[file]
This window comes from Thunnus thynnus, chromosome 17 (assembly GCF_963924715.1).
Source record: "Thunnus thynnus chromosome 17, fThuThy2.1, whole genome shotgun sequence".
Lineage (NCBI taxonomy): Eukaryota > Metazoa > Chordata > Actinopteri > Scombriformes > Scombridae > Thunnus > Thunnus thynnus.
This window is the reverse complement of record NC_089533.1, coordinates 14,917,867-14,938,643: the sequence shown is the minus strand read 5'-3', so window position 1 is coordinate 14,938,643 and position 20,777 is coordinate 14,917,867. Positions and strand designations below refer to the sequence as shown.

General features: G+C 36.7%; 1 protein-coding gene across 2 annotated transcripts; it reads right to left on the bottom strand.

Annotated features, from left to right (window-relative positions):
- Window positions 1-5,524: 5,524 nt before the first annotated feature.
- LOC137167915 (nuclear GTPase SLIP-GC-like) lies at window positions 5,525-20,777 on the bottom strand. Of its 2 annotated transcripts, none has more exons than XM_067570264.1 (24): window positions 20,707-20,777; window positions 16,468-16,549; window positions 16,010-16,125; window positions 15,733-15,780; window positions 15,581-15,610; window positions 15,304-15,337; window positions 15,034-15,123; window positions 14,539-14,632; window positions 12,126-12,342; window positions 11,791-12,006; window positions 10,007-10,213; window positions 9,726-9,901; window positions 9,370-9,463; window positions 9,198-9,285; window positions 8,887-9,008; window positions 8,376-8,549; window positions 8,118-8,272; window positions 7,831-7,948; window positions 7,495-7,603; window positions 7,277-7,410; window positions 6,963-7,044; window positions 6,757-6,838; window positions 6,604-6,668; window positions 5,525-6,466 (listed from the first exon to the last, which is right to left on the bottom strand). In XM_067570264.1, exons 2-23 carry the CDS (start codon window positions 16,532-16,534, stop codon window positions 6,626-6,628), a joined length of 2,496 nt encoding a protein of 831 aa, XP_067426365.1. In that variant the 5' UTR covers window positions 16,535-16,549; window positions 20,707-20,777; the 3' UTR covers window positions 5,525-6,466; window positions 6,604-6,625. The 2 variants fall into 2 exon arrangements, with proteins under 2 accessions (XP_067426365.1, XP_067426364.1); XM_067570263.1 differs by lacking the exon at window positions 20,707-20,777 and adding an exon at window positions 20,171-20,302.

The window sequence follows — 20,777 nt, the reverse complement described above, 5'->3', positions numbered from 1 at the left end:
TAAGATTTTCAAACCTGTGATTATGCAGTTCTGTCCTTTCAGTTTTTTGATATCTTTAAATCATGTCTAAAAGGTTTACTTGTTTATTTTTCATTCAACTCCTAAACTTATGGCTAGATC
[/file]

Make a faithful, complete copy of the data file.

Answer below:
This window comes from Thunnus thynnus, chromosome 17 (assembly GCF_963924715.1).
Source record: "Thunnus thynnus chromosome 17, fThuThy2.1, whole genome shotgun sequence".
Lineage (NCBI taxonomy): Eukaryota > Metazoa > Chordata > Actinopteri > Scombriformes > Scombridae > Thunnus > Thunnus thynnus.
This window is the reverse complement of record NC_089533.1, coordinates 14,917,867-14,938,643: the sequence shown is the minus strand read 5'-3', so window position 1 is coordinate 14,938,643 and position 20,777 is coordinate 14,917,867. Positions and strand designations below refer to the sequence as shown.

General features: G+C 36.7%; 1 protein-coding gene across 2 annotated transcripts; it reads right to left on the bottom strand.

Annotated features, from left to right (window-relative positions):
- Window positions 1-5,524: 5,524 nt before the first annotated feature.
- LOC137167915 (nuclear GTPase SLIP-GC-like) lies at window positions 5,525-20,777 on the bottom strand. Of its 2 annotated transcripts, none has more exons than XM_067570264.1 (24): window positions 20,707-20,777; window positions 16,468-16,549; window positions 16,010-16,125; window positions 15,733-15,780; window positions 15,581-15,610; window positions 15,304-15,337; window positions 15,034-15,123; window positions 14,539-14,632; window positions 12,126-12,342; window positions 11,791-12,006; window positions 10,007-10,213; window positions 9,726-9,901; window positions 9,370-9,463; window positions 9,198-9,285; window positions 8,887-9,008; window positions 8,376-8,549; window positions 8,118-8,272; window positions 7,831-7,948; window positions 7,495-7,603; window positions 7,277-7,410; window positions 6,963-7,044; window positions 6,757-6,838; window positions 6,604-6,668; window positions 5,525-6,466 (listed from the first exon to the last, which is right to left on the bottom strand). In XM_067570264.1, exons 2-23 carry the CDS (start codon window positions 16,532-16,534, stop codon window positions 6,626-6,628), a joined length of 2,496 nt encoding a protein of 831 aa, XP_067426365.1. In that variant the 5' UTR covers window positions 16,535-16,549; window positions 20,707-20,777; the 3' UTR covers window positions 5,525-6,466; window positions 6,604-6,625. The 2 variants fall into 2 exon arrangements, with proteins under 2 accessions (XP_067426365.1, XP_067426364.1); XM_067570263.1 differs by lacking the exon at window positions 20,707-20,777 and adding an exon at window positions 20,171-20,302.

The window sequence follows — 20,777 nt, the reverse complement described above, 5'->3', positions numbered from 1 at the left end:
TAAGATTTTCAAACCTGTGATTATGCAGTTCTGTCCTTTCAGTTTTTTGATATCTTTAAATCATGTCTAAAAGGTTTACTTGTTTATTTTTCATTCAACTCCTAAACTTATGGCTAGATC